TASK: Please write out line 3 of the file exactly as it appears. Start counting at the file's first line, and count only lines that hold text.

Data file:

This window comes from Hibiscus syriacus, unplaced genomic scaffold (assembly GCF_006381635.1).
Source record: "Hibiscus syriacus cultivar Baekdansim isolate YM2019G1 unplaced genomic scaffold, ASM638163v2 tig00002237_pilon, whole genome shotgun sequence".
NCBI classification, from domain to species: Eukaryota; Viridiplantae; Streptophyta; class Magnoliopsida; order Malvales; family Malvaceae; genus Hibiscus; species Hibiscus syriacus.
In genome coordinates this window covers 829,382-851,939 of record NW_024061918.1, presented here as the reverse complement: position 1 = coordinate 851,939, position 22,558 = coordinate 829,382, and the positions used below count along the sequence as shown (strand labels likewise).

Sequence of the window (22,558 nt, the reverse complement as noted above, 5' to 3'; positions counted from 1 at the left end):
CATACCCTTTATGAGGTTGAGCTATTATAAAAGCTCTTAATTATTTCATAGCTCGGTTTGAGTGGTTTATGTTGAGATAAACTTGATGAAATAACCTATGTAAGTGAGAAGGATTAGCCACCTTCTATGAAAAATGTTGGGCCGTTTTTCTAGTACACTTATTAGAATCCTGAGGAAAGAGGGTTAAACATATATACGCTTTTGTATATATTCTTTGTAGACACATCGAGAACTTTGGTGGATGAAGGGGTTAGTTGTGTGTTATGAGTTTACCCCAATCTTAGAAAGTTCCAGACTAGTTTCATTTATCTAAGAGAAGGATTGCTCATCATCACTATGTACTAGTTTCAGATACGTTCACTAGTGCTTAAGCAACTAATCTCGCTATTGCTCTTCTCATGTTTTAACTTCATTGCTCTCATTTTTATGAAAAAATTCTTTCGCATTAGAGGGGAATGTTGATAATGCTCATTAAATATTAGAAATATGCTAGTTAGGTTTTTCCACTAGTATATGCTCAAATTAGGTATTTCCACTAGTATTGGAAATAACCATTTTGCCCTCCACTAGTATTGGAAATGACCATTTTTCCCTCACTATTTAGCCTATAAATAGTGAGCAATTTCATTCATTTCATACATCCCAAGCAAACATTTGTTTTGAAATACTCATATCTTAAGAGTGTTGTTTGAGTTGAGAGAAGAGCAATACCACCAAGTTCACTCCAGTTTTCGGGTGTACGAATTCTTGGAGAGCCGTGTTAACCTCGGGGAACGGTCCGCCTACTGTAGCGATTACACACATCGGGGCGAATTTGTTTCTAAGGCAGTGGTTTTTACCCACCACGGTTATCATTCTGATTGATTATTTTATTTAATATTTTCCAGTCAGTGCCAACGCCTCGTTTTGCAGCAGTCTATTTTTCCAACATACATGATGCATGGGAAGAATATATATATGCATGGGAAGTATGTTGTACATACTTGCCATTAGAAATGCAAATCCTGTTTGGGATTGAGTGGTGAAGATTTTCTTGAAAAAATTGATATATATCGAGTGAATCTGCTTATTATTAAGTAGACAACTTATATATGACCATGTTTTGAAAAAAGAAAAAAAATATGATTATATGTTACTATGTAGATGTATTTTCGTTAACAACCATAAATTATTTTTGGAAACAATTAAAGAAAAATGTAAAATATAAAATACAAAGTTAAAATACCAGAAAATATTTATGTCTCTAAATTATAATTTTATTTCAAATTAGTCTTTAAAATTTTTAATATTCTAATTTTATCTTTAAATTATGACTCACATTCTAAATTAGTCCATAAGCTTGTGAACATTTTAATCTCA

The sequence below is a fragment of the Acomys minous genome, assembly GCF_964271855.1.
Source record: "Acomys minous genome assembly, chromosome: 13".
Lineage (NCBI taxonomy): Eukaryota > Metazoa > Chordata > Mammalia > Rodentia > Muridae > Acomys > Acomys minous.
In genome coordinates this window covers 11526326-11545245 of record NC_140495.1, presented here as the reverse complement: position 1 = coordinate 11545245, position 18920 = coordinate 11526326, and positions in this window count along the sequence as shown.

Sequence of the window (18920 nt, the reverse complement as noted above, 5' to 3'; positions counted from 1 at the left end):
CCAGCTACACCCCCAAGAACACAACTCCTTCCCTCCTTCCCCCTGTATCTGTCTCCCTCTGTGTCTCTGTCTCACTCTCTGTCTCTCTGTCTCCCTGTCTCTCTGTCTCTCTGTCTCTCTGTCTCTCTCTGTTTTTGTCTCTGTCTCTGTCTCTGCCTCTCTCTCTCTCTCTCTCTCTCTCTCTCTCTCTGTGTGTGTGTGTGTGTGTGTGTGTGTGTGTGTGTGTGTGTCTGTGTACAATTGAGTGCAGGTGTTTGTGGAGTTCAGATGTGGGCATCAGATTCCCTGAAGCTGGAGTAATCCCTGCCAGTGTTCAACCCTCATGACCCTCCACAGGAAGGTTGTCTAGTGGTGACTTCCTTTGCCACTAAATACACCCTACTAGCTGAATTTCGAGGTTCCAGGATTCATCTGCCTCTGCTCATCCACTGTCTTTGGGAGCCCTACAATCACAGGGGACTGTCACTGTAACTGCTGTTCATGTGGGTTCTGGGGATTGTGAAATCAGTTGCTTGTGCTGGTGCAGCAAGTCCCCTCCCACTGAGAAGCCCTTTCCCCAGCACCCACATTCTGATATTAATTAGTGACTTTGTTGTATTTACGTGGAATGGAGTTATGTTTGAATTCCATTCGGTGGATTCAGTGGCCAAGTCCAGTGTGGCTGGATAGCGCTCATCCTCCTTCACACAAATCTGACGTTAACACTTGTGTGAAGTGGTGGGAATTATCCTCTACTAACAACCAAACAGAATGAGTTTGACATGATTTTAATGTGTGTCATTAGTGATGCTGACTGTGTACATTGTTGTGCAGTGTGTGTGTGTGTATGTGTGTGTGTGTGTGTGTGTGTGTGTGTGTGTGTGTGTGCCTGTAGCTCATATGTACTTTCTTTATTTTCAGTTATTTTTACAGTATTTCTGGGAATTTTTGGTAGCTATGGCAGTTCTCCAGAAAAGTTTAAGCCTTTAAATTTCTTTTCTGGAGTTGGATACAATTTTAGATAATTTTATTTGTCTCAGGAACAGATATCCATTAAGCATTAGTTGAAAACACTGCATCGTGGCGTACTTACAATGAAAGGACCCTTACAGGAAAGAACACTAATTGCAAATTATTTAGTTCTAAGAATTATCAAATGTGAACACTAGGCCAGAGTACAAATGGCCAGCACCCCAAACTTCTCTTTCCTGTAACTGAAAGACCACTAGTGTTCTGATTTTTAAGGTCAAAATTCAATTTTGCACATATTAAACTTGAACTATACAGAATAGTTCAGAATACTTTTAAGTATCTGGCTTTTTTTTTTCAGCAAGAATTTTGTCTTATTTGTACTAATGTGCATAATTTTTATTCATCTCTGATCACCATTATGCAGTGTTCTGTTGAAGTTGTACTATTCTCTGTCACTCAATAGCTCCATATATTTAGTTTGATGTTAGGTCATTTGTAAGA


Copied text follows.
NCBI classification, from domain to species: Eukaryota; Viridiplantae; Streptophyta; class Magnoliopsida; order Malvales; family Malvaceae; genus Hibiscus; species Hibiscus syriacus.